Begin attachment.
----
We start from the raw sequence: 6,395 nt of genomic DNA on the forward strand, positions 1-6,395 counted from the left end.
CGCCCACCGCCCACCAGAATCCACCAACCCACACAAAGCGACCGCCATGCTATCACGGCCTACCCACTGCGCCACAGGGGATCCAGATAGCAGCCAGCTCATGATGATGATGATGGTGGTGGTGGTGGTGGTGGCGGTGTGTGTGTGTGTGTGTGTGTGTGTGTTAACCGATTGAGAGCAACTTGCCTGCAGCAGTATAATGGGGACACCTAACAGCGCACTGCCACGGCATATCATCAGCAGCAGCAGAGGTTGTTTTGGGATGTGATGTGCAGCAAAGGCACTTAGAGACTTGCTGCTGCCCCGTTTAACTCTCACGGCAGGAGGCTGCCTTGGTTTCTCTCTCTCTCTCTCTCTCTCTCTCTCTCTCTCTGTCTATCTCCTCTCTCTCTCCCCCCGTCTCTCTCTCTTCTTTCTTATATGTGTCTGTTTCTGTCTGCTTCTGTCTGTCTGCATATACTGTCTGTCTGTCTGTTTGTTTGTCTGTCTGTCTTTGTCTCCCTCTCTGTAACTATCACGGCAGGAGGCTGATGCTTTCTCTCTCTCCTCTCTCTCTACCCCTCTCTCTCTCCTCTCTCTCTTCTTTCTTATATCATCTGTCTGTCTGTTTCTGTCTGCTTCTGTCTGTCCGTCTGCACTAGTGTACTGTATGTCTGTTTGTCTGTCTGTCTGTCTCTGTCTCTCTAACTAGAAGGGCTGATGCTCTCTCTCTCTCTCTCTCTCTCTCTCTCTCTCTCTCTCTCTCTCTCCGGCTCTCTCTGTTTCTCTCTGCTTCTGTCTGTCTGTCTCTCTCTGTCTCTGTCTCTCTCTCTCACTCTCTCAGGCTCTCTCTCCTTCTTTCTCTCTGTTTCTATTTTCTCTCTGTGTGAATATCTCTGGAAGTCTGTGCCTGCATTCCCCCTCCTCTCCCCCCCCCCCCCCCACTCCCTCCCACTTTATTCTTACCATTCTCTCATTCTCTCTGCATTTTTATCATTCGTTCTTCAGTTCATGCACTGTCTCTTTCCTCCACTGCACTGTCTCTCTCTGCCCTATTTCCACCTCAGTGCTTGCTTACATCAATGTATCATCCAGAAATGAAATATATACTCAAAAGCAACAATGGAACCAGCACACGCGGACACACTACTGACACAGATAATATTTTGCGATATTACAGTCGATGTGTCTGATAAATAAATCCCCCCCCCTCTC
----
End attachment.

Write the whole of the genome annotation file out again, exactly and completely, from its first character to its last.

We start from the raw sequence: 6,395 nt of genomic DNA on the forward strand, positions 1-6,395 counted from the left end.
CGCCCACCGCCCACCAGAATCCACCAACCCACACAAAGCGACCGCCATGCTATCACGGCCTACCCACTGCGCCACAGGGGATCCAGATAGCAGCCAGCTCATGATGATGATGATGGTGGTGGTGGTGGTGGTGGCGGTGTGTGTGTGTGTGTGTGTGTGTGTGTTAACCGATTGAGAGCAACTTGCCTGCAGCAGTATAATGGGGACACCTAACAGCGCACTGCCACGGCATATCATCAGCAGCAGCAGAGGTTGTTTTGGGATGTGATGTGCAGCAAAGGCACTTAGAGACTTGCTGCTGCCCCGTTTAACTCTCACGGCAGGAGGCTGCCTTGGTTTCTCTCTCTCTCTCTCTCTCTCTCTCTCTCTCTCTGTCTATCTCCTCTCTCTCTCCCCCCGTCTCTCTCTCTTCTTTCTTATATGTGTCTGTTTCTGTCTGCTTCTGTCTGTCTGCATATACTGTCTGTCTGTCTGTTTGTTTGTCTGTCTGTCTTTGTCTCCCTCTCTGTAACTATCACGGCAGGAGGCTGATGCTTTCTCTCTCTCCTCTCTCTCTACCCCTCTCTCTCTCCTCTCTCTCTTCTTTCTTATATCATCTGTCTGTCTGTTTCTGTCTGCTTCTGTCTGTCCGTCTGCACTAGTGTACTGTATGTCTGTTTGTCTGTCTGTCTGTCTCTGTCTCTCTAACTAGAAGGGCTGATGCTCTCTCTCTCTCTCTCTCTCTCTCTCTCTCTCTCTCTCTCTCTCTCCGGCTCTCTCTGTTTCTCTCTGCTTCTGTCTGTCTGTCTCTCTCTGTCTCTGTCTCTCTCTCTCACTCTCTCAGGCTCTCTCTCCTTCTTTCTCTCTGTTTCTATTTTCTCTCTGTGTGAATATCTCTGGAAGTCTGTGCCTGCATTCCCCCTCCTCTCCCCCCCCCCCCCCCACTCCCTCCCACTTTATTCTTACCATTCTCTCATTCTCTCTGCATTTTTATCATTCGTTCTTCAGTTCATGCACTGTCTCTTTCCTCCACTGCACTGTCTCTCTCTGCCCTATTTCCACCTCAGTGCTTGCTTACATCAATGTATCATCCAGAAATGAAATATATACTCAAAAGCAACAATGGAACCAGCACACGCGGACACACTACTGACACAGATAATATTTTGCGATATTACAGTCGATGTGTCTGATAAATAAATCCCCCCCCCTCTC